J. Hood Wright Park
J. Hood Wright Park
Located between 173rd and 176th Streets, from Fort Washington Avenue to Haven Avenue, J. Hood Wright Park is named for the former owner of the site. Wright (1836-1894), a wealthy banker and financier from Philadelphia, lived in a mansion at 175th Street and Haven Avenue. He made large anonymous contributions to what is now the Washington Heights Branch of the New York Public Library. A plaque at the branch entrance honors Wright for his role in changing the status of the library from a subscription library to a free library in 1883. He also was instrumental in the founding of a hospital in New York’s Manhattanville neighborhood.
The land was acquired by condemnation on October 26, 1925 by the City of New York for the specific purpose of creating a much-needed park and playground, since the nearest playground was over a mile away. The original deed included a clause that required part of the park to be used as a facility for the recreation of senior citizens. The octagonal room and rest rooms connected by a curved loggia were constructed in 1935. Until the late 1960s there had been a concession stand located near the Danziger Senior Center, which is named for Frederick J. Danziger, president of the center in the late 1940s and early 1950s. J. Hood Wright Park is mentioned in Florry of Washington Heights (1987) by Steve Katz, a book about a teenager growing up in the neighborhood in the post-war years.
The park has handball, volleyball, and basketball courts, a multi-purpose playing field, and a dog-walking area. Vistas of the Hudson River and of the George Washington Bridge beckon visitors to the overlook at the northwest corner of the park. Additionally, the overlook features 3000 A.D. Diffusion Piece, a sculpture by Terry Fugate-Wilcox installed in 1974. Made of magnesium and aluminum plates bolted together, the artwork is expected to diffuse, or mix, by the year 3000. Other notable park aspects are the rock formations at Haven Avenue that include a cave similar to the rock shelters at Inwood Hill Park, and an outcropping of Manhattan schist at the park’s southwest corner.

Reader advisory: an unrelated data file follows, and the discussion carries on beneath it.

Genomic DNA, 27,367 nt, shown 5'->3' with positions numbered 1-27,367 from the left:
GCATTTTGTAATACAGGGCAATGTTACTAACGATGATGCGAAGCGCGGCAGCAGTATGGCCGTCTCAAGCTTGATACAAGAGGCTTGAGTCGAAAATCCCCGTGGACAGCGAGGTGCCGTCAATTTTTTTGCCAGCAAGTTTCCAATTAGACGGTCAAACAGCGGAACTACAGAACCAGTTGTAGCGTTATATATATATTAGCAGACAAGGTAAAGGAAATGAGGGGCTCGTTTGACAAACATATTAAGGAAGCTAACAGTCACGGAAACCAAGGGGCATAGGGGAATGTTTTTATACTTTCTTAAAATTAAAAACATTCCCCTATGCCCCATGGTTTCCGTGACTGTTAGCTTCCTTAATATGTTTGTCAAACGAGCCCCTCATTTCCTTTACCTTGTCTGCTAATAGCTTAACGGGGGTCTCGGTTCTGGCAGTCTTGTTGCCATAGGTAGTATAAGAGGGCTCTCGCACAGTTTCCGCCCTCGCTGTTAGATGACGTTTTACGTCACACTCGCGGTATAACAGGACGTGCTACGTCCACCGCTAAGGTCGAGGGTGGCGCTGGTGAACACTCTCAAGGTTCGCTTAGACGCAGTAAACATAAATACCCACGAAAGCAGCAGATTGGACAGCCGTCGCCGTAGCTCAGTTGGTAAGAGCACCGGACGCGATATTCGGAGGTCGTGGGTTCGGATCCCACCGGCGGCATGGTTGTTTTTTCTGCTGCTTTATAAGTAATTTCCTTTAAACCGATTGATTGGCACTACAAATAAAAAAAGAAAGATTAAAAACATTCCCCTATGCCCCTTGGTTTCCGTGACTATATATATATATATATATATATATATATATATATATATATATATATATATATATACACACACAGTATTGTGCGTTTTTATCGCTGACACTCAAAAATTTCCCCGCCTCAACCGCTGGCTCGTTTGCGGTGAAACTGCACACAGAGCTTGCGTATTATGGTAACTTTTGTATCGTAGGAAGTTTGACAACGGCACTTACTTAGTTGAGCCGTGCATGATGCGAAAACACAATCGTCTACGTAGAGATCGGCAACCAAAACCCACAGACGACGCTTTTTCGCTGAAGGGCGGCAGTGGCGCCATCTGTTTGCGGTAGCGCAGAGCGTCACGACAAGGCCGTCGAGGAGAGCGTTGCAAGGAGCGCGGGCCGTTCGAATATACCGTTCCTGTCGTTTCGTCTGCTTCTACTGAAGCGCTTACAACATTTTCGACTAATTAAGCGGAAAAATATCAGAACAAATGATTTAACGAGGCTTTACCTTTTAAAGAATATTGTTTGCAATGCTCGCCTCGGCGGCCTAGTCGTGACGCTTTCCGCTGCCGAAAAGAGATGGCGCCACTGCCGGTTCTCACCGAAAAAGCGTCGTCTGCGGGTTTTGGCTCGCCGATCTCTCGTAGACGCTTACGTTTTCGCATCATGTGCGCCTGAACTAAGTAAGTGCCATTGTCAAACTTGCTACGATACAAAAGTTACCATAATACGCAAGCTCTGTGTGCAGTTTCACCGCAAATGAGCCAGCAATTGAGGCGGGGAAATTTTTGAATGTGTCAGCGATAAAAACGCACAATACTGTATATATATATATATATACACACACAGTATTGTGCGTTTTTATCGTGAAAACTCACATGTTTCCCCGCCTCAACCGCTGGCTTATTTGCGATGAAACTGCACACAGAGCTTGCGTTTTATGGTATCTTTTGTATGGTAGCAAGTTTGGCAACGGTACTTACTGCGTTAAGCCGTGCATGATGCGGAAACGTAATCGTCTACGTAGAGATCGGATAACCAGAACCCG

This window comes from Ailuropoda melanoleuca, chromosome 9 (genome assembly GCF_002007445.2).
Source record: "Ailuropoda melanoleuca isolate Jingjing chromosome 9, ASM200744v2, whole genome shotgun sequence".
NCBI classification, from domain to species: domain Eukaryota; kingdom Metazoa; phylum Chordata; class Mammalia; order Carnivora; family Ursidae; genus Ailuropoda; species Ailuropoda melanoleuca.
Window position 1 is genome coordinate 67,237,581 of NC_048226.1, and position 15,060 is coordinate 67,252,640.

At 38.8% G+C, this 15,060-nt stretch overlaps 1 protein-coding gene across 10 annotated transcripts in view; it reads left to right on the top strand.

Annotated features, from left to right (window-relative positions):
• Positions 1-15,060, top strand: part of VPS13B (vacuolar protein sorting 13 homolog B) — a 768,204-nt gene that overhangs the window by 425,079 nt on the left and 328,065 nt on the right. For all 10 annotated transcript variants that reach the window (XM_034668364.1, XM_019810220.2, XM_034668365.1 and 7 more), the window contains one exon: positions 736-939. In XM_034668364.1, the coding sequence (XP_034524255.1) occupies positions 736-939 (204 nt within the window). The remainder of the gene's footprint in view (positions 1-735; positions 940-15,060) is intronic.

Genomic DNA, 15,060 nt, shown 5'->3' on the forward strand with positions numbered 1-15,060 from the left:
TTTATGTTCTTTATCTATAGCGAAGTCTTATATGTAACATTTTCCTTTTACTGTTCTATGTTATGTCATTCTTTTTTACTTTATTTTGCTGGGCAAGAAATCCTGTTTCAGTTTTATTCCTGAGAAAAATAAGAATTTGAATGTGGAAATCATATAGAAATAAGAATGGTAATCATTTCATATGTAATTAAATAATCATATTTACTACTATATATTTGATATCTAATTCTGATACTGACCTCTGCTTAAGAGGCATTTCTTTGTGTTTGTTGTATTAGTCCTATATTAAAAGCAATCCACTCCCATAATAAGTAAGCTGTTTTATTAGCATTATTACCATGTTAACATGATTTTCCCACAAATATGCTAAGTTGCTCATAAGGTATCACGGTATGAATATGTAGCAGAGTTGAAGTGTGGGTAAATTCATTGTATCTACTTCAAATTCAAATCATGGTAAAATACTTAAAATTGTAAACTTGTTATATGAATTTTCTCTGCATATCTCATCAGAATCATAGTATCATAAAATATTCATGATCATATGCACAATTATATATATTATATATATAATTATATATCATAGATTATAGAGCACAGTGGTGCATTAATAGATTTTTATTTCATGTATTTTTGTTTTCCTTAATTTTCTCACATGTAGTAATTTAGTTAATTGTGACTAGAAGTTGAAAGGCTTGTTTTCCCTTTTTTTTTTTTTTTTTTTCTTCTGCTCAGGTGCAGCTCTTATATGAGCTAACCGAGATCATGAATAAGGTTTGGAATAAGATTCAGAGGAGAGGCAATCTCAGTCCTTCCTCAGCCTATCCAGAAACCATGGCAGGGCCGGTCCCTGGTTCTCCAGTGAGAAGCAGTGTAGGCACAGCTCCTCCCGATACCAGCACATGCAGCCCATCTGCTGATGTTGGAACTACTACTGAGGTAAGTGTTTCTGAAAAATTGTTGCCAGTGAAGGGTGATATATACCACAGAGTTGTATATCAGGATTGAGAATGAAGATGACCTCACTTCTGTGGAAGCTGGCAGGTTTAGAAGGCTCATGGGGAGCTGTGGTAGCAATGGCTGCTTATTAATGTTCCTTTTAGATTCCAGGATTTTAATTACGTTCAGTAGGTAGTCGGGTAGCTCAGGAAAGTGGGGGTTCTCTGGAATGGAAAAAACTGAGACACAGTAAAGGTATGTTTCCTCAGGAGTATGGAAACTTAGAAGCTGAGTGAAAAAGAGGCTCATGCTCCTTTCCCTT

J. Hood Wright Park has recently undergone substantial capital improvements. The playground and court game area were reconstructed under a $2,051,000 project funded by former Manhattan Borough President Ruth W. Messinger and Council Member Guillermo Linares. Improvements included new safety surfacing, wrought-iron gates, spray-shower, benches, trees, and pavement. The adventure playground equipment was custom-designed to resemble the George Washington Bridge. Council Member Guillermo Linares funded the $1,820,000 reconstruction of the recreation center and comfort stations. The Friends of J. Hood Wright Park are neighborhood residents who are involved with community events, clean-ups, and gardening within the park.
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